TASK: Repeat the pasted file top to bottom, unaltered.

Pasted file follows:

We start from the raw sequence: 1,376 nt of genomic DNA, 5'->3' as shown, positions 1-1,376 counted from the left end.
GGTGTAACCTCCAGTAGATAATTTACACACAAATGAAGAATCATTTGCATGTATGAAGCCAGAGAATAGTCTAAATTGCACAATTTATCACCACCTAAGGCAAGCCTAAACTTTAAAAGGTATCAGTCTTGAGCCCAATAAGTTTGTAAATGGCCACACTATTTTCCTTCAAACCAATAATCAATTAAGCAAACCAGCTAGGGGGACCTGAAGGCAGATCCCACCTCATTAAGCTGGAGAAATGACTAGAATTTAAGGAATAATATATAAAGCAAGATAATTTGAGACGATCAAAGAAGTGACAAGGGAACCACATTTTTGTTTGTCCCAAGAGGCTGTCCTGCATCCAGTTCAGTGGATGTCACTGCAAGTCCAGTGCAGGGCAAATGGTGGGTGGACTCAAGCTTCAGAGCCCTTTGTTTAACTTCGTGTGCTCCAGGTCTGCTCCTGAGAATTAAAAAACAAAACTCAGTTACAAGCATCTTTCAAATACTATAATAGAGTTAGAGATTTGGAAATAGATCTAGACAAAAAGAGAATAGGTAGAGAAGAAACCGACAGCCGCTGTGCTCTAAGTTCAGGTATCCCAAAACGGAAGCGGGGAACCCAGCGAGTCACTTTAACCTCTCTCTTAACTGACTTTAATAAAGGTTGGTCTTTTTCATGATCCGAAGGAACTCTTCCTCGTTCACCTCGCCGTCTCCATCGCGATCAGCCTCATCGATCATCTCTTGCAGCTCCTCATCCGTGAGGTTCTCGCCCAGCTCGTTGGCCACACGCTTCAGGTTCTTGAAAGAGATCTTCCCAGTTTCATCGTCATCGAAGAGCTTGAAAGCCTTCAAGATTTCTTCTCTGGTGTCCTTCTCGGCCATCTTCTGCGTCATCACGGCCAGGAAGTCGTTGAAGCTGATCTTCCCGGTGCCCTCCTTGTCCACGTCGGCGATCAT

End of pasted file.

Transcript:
We start from the raw sequence: 1,376 nt of genomic DNA, 5'->3' as shown, positions 1-1,376 counted from the left end.
GGTGTAACCTCCAGTAGATAATTTACACACAAATGAAGAATCATTTGCATGTATGAAGCCAGAGAATAGTCTAAATTGCACAATTTATCACCACCTAAGGCAAGCCTAAACTTTAAAAGGTATCAGTCTTGAGCCCAATAAGTTTGTAAATGGCCACACTATTTTCCTTCAAACCAATAATCAATTAAGCAAACCAGCTAGGGGGACCTGAAGGCAGATCCCACCTCATTAAGCTGGAGAAATGACTAGAATTTAAGGAATAATATATAAAGCAAGATAATTTGAGACGATCAAAGAAGTGACAAGGGAACCACATTTTTGTTTGTCCCAAGAGGCTGTCCTGCATCCAGTTCAGTGGATGTCACTGCAAGTCCAGTGCAGGGCAAATGGTGGGTGGACTCAAGCTTCAGAGCCCTTTGTTTAACTTCGTGTGCTCCAGGTCTGCTCCTGAGAATTAAAAAACAAAACTCAGTTACAAGCATCTTTCAAATACTATAATAGAGTTAGAGATTTGGAAATAGATCTAGACAAAAAGAGAATAGGTAGAGAAGAAACCGACAGCCGCTGTGCTCTAAGTTCAGGTATCCCAAAACGGAAGCGGGGAACCCAGCGAGTCACTTTAACCTCTCTCTTAACTGACTTTAATAAAGGTTGGTCTTTTTCATGATCCGAAGGAACTCTTCCTCGTTCACCTCGCCGTCTCCATCGCGATCAGCCTCATCGATCATCTCTTGCAGCTCCTCATCCGTGAGGTTCTCGCCCAGCTCGTTGGCCACACGCTTCAGGTTCTTGAAAGAGATCTTCCCAGTTTCATCGTCATCGAAGAGCTTGAAAGCCTTCAAGATTTCTTCTCTGGTGTCCTTCTCGGCCATCTTCTGCGTCATCACGGCCAGGAAGTCGTTGAAGCTGATCTTCCCGGTGCCCTCCTTGTCCACGTCGGCGATCAT